In 1937 Schmidt added area to the aircraft's rudder and more dihedral to the wing. With production in mind, further changes were made to produce a more adaptable aircraft. The wing flaps were removed and the wing was given a very slight Sweepback to increase the centre of gravity range. Spoilers, and later airbrakes, were fitted, the double wheel was replaced by one wheel, and the cockpit canopy was improved. The ailerons, which on the prototype caused too much adverse yaw in turns, were provided with large Frise-type extensions under the wing, near the tips. By 1938 Schmidt himself was flying the Mu 13D, indicating that several versions had been tried out by this time. He was placed second in the Wasserkuppe contest that year, and the Mu 13D entered production at the Black Forest Aircraft Works. In the 1939 contests, 15 competed and production continued up to a total of about 150. The Mu 13D had a reputation for being difficult to fly accurately, mainly because of the adverse aileron drag, small rudder and short tail moment arm. At speeds only slightly faster than normal, the ailerons tended to become heavy and somewhat ineffective, though this was not at all uncommon on sailplanes of the period. Yet the Mu 13 would often stay up when every other aircraft had to land.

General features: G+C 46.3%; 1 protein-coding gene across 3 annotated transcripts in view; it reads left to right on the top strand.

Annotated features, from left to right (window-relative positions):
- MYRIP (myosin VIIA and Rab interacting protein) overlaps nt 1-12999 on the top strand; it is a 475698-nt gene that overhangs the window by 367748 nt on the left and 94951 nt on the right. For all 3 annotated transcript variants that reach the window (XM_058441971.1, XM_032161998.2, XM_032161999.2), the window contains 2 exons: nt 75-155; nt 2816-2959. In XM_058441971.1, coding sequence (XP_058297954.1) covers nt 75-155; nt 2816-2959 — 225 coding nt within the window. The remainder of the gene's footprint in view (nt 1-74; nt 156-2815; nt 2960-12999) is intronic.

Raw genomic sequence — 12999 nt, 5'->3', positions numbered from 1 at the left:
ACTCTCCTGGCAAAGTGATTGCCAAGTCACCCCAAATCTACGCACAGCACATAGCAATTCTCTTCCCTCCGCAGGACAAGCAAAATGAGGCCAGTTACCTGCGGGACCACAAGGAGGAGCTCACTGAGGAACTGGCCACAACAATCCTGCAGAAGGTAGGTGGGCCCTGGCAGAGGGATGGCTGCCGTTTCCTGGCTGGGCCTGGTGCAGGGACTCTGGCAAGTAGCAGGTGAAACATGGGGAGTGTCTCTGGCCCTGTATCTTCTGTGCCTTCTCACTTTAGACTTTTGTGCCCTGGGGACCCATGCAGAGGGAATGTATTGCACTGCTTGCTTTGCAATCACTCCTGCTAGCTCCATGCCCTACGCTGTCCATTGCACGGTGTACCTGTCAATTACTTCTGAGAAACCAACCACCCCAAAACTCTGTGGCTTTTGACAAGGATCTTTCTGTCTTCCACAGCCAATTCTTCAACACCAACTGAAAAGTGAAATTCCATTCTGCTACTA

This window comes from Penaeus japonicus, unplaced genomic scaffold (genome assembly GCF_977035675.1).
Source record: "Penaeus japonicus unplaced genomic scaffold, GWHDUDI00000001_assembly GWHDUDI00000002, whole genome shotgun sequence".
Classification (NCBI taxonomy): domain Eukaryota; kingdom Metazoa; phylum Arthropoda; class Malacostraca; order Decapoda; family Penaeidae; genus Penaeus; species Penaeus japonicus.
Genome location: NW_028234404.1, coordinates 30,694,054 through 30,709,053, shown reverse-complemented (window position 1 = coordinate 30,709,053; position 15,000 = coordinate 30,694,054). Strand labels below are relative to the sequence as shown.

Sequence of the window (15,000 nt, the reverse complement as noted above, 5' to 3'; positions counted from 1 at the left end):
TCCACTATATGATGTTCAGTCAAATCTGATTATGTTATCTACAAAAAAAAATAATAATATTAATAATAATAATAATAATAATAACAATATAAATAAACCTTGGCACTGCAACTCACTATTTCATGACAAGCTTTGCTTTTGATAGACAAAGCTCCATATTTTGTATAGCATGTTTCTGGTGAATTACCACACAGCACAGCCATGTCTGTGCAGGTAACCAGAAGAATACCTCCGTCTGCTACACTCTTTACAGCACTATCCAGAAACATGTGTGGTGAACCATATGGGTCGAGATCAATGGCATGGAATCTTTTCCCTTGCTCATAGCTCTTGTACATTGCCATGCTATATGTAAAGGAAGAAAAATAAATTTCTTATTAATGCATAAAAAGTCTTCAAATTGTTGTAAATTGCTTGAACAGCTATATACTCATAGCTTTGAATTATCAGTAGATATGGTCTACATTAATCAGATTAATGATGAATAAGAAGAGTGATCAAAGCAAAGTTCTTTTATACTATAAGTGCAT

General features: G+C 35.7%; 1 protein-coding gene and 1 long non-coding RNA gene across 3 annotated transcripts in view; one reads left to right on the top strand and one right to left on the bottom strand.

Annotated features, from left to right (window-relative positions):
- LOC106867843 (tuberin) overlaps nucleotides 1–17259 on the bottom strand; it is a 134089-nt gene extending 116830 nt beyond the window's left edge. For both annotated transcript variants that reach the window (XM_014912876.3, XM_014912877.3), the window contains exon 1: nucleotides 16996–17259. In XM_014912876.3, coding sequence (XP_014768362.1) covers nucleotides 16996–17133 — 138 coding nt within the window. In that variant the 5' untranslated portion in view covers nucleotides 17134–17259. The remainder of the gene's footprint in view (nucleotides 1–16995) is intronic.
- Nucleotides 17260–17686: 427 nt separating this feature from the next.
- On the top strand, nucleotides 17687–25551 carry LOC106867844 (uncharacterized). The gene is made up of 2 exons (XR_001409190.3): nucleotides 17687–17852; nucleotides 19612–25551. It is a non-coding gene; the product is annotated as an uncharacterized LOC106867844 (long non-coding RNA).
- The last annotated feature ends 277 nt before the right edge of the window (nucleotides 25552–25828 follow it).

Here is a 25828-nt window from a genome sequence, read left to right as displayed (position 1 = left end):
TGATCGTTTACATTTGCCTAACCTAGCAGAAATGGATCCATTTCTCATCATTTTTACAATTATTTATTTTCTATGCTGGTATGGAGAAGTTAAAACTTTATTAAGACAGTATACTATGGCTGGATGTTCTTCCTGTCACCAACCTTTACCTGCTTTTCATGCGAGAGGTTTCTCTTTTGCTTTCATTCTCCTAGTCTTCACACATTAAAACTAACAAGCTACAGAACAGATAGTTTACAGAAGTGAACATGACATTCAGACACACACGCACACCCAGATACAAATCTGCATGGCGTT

In 1943 a re-designed Mu 13 with a longer fuselage and larger tail unit, was produced. It was sometimes designated the Mu 13D/3. This had, instead of the square-sectioned rear fuselage, a triangular one, the lines being softened slightly by a light wooden lath along the side to lift the fabric covering off the steel framework beneath. These aircraft were easier to fly than the short-fuselage version, but the ailerons were not noticeably improved at high speeds.
Two of the old, short-fuselage Mu 13Ds survived till 1980, one in Germany and one, not airworthy, in Denmark. Several of the long-fuselage, Mu 13D/3, sailplanes are still flying, two of these in England and one in Canada. Post war, Scheibe produced a two-seater which was called the Mu 13E, later developed into the Bergfalke series. The true successors of the single-seater were the Spatz sailplanes from the same factory.